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The Skeptical Buddhist: Black Bugs and Bad Weeks
Submitted by Robert Colpitts on Sun, 4/29/2012, 10:31am
I noticed a manifestation of my meditation practice crawling across my leg in plain view as my practice was ending this morning. It was black—pitch-black. It was small—smaller than a ladybug, but also shaped like one. It was crawling slowly. At one point, it fell over and stretched one of its beetle-like wings out to right itself. What immediately sprang to my mind is that I could not kill this bug, which is the exact opposite of what I normally think when I see a strange bug crawling across my body.
From my seated position, I got an envelope, placed it so the bug would crawl onto it, got up, opened my front door, and violently whipped the envelope so the bug went flying somewhere into the hallway outside my apartment door. Immediately, I noticed how hasty and cruel this action was, and just as quickly wished I could take it back.
Then to finish my practice for the morning, I returned to my seat and said,
By this merit, may all obtain omniscience
May it defeat the enemy, wrongdoing
From the stormy waves of birth, old age, sickness and death
From the ocean of samsara, may I free all beings
By the confidence of the Golden Sun of the Great East
May the lotus garden of the Ridgens’ wisdom bloom
May the dark ignorance of sentient beings be dispelled
May all beings enjoy profound, brilliant glory
You can see the irony, right? It was not lost on me either.
Now, this post is not entirely about this black bug. It could be, but it isn’t. It is also about the difficult couple of weeks that I could have had, but didn’t. And about the nature of wisdom and when it is likely to manifest and why.
Things have been tricky. My father, since the last time I wrote this column, has been in the hospital twice: both times because he was so drunk and stoned that he, in the first case, was naked, mumbling, and threatening to cut himself with box cutters, and, in the second case, ended up blacking out on the beach.
My father, it should also be known, is an alcoholic. Alcoholism and drug addiction is a genetic reality for my family. The seeds of addiction are within all of us; but in my family, the potential is strong, and addiction does not need much watering to manifest. The fact that my father is returning to alcohol is not a good sign for him.
While this and the management of the situation could have caused me great heartache, instead these past few weeks I have experienced a lot of calm. It works like this. You meditate. You read a bit. You meditate. You read. Repeat.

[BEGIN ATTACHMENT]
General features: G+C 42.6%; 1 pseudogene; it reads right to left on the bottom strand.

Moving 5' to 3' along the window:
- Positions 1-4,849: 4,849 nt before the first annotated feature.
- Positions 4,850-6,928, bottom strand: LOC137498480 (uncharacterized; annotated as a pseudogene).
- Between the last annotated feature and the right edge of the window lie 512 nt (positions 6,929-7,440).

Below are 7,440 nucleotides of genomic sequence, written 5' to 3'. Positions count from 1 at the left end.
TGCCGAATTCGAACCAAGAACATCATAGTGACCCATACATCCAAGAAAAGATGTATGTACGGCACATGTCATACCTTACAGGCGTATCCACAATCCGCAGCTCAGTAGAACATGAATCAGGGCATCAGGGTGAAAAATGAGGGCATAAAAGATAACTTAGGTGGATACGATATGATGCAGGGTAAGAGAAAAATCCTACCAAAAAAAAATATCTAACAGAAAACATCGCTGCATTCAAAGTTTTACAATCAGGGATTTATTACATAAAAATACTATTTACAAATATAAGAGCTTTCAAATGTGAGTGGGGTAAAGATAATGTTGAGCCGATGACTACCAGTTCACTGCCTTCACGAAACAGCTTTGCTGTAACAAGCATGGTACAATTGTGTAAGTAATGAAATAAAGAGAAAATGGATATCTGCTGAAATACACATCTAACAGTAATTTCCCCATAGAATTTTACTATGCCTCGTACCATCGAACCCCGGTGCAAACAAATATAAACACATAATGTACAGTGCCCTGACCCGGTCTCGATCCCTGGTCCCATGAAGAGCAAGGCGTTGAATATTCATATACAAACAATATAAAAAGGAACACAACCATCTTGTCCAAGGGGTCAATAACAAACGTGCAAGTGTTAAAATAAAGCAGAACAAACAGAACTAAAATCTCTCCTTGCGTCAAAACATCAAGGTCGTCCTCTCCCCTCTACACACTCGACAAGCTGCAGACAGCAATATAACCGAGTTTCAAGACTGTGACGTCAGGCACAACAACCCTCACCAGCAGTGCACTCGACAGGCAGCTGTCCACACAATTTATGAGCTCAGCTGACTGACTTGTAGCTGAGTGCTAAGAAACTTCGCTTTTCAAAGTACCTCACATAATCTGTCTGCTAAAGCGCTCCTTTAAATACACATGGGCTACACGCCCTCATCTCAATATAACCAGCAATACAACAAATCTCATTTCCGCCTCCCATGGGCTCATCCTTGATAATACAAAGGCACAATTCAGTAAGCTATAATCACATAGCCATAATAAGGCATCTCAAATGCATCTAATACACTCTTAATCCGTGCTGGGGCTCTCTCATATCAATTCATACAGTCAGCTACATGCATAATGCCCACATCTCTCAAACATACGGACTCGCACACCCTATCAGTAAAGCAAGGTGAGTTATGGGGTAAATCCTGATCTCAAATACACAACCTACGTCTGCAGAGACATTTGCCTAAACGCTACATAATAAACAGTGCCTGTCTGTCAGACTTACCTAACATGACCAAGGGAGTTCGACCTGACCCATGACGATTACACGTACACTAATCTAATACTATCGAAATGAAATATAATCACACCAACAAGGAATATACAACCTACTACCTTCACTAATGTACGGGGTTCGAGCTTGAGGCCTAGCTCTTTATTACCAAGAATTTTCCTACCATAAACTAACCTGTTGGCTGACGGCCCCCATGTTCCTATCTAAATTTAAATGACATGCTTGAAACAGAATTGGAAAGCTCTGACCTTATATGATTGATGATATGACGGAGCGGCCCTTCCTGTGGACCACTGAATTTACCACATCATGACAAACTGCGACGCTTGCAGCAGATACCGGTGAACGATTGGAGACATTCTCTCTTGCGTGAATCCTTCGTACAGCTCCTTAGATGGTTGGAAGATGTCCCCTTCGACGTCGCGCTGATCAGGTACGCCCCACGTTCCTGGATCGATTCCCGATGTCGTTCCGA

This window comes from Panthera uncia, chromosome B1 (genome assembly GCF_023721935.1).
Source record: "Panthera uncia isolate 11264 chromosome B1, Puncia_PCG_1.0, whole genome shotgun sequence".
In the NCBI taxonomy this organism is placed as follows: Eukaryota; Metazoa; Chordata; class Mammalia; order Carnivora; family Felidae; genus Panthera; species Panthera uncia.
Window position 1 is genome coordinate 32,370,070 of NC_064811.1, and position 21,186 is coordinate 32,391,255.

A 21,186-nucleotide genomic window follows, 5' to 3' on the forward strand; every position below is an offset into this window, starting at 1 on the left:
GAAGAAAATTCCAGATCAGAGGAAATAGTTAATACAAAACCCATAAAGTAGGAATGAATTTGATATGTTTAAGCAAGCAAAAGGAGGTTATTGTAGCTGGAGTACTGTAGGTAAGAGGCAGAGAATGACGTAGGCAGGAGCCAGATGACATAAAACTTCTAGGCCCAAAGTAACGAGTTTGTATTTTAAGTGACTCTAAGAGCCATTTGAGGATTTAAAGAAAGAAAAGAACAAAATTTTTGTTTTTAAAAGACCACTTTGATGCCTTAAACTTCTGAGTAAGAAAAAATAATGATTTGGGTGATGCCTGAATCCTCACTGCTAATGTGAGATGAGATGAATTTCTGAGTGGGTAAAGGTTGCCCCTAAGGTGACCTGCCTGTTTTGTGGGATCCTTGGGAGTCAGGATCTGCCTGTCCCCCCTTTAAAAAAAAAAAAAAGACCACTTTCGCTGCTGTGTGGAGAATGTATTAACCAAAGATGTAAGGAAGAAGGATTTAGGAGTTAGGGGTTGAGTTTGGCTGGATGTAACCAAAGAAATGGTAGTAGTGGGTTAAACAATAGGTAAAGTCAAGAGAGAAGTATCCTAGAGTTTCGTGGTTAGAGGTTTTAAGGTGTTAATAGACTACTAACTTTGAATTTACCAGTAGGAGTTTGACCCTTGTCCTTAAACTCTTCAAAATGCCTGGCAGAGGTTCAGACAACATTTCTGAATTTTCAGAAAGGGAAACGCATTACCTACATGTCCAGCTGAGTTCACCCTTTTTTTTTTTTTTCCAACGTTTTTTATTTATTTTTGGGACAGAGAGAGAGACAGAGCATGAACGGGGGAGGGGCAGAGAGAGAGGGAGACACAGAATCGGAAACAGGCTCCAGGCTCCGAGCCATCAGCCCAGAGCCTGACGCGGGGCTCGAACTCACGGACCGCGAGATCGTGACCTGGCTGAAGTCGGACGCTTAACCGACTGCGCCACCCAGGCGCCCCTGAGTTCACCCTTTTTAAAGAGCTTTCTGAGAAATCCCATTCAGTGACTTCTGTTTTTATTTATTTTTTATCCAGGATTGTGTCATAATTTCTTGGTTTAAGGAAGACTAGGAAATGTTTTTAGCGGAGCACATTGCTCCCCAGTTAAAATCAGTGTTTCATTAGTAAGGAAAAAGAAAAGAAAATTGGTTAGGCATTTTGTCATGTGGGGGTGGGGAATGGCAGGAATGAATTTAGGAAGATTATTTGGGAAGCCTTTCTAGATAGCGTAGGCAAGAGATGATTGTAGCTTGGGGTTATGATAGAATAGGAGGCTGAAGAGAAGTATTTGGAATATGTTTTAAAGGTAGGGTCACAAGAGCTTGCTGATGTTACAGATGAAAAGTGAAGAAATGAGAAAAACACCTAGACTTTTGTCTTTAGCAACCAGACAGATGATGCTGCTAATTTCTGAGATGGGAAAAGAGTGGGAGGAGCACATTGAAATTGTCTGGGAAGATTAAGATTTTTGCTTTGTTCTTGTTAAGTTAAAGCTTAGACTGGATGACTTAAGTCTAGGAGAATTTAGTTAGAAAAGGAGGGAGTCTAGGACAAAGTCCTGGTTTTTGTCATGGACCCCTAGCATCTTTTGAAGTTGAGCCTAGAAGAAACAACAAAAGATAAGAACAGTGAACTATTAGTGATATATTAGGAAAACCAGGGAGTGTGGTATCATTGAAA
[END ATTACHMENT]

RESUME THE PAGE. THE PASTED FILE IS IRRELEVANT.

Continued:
Then, calm manifests. You repeat. Then, wisdom manifests. Repeat. Understanding manifests. All of these things are present within you, as in, they are available right now, but you know, the mind is a complicated friend, and it has its own agenda until we learn to manage it. Like, most of the time, my mind wants to kill black bugs and tell me how difficult these last couple of weeks have been.
This morning, a black bug presented itself to me. I see it is as a manifestation of my practice. It is not separate from me. It is not the bug and I. It is just the nature of things. The bug, and I, and wisdom, and meditation are all part of the same stuff, which is why it was present. It was like my confusion poop—confusion which was not really confusion, but wisdom waiting to present another tidbit to me in the form of bug as poop. It does not make sense to fling it away any more than it makes sense to fling away the wisdom I have by watering the seeds of addiction within myself.
This is a discovery that was always available to me, at any moment, but was not something that I saw clearly until the end of my practice this morning.
Here’s something else I deeply understood this week: Suffering is wisdom. Suffering is wisdom. If you want to see the nature of things, look deeply at your suffering. Whatever it is—your physical pain, your mental anguish, your unease, your discomfort, your unhappiness—look at it. If you take thirty minutes a day to meditate and really just see the nature of what your suffering is, your natural wisdom will manifest, and your “suffering” will disappear. The deeper your suffering, the more heartache you have, the deeper the wisdom that is right at the tip of your experience.
This is what happened to me. Things got complicated, so I upped the amount of meditation and reading I did. As I did that, things for me got very calm, and led to many discoveries.
I hope you, as the good skeptic I know you are, will up the amount of time you spend meditating, to see if this is true or not. Someone in your family going downhill fast? Meditate like their relief depends upon it, and see if you don’t see little black bugs too.
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by Mike Widman